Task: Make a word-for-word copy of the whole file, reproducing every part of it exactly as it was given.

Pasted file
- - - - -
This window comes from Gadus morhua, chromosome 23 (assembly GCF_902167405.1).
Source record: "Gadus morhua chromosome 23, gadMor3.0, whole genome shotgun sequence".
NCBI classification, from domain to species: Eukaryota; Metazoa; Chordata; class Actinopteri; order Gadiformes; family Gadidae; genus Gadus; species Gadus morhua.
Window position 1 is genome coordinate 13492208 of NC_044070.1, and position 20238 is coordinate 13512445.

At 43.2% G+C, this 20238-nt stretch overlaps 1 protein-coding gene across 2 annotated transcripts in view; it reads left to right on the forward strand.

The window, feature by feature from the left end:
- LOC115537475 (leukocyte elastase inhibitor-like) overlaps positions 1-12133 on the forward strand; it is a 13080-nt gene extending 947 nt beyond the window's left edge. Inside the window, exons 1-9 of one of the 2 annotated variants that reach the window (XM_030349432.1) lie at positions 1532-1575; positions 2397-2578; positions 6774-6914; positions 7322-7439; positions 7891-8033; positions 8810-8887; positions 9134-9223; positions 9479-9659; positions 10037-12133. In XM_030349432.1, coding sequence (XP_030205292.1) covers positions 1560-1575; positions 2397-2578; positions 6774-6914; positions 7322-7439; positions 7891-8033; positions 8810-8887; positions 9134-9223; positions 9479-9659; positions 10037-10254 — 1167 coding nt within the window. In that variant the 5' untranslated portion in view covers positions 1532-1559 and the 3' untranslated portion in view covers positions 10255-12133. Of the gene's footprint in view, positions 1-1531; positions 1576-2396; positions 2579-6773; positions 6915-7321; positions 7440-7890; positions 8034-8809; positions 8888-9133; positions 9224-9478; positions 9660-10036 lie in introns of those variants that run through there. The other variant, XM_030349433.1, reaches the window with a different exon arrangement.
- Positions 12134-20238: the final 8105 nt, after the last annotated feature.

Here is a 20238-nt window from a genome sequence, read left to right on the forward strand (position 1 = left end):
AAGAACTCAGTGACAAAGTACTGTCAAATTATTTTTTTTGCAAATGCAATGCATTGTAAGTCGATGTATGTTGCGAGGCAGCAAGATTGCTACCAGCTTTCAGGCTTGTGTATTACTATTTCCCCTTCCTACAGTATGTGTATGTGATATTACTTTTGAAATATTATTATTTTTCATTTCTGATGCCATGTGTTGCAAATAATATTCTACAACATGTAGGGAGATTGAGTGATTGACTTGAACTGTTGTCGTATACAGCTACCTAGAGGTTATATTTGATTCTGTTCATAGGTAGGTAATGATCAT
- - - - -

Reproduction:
This window comes from Gadus morhua, chromosome 23 (assembly GCF_902167405.1).
Source record: "Gadus morhua chromosome 23, gadMor3.0, whole genome shotgun sequence".
NCBI classification, from domain to species: Eukaryota; Metazoa; Chordata; class Actinopteri; order Gadiformes; family Gadidae; genus Gadus; species Gadus morhua.
Window position 1 is genome coordinate 13492208 of NC_044070.1, and position 20238 is coordinate 13512445.

At 43.2% G+C, this 20238-nt stretch overlaps 1 protein-coding gene across 2 annotated transcripts in view; it reads left to right on the forward strand.

The window, feature by feature from the left end:
- LOC115537475 (leukocyte elastase inhibitor-like) overlaps positions 1-12133 on the forward strand; it is a 13080-nt gene extending 947 nt beyond the window's left edge. Inside the window, exons 1-9 of one of the 2 annotated variants that reach the window (XM_030349432.1) lie at positions 1532-1575; positions 2397-2578; positions 6774-6914; positions 7322-7439; positions 7891-8033; positions 8810-8887; positions 9134-9223; positions 9479-9659; positions 10037-12133. In XM_030349432.1, coding sequence (XP_030205292.1) covers positions 1560-1575; positions 2397-2578; positions 6774-6914; positions 7322-7439; positions 7891-8033; positions 8810-8887; positions 9134-9223; positions 9479-9659; positions 10037-10254 — 1167 coding nt within the window. In that variant the 5' untranslated portion in view covers positions 1532-1559 and the 3' untranslated portion in view covers positions 10255-12133. Of the gene's footprint in view, positions 1-1531; positions 1576-2396; positions 2579-6773; positions 6915-7321; positions 7440-7890; positions 8034-8809; positions 8888-9133; positions 9224-9478; positions 9660-10036 lie in introns of those variants that run through there. The other variant, XM_030349433.1, reaches the window with a different exon arrangement.
- Positions 12134-20238: the final 8105 nt, after the last annotated feature.

Here is a 20238-nt window from a genome sequence, read left to right on the forward strand (position 1 = left end):
AAGAACTCAGTGACAAAGTACTGTCAAATTATTTTTTTTGCAAATGCAATGCATTGTAAGTCGATGTATGTTGCGAGGCAGCAAGATTGCTACCAGCTTTCAGGCTTGTGTATTACTATTTCCCCTTCCTACAGTATGTGTATGTGATATTACTTTTGAAATATTATTATTTTTCATTTCTGATGCCATGTGTTGCAAATAATATTCTACAACATGTAGGGAGATTGAGTGATTGACTTGAACTGTTGTCGTATACAGCTACCTAGAGGTTATATTTGATTCTGTTCATAGGTAGGTAATGATCAT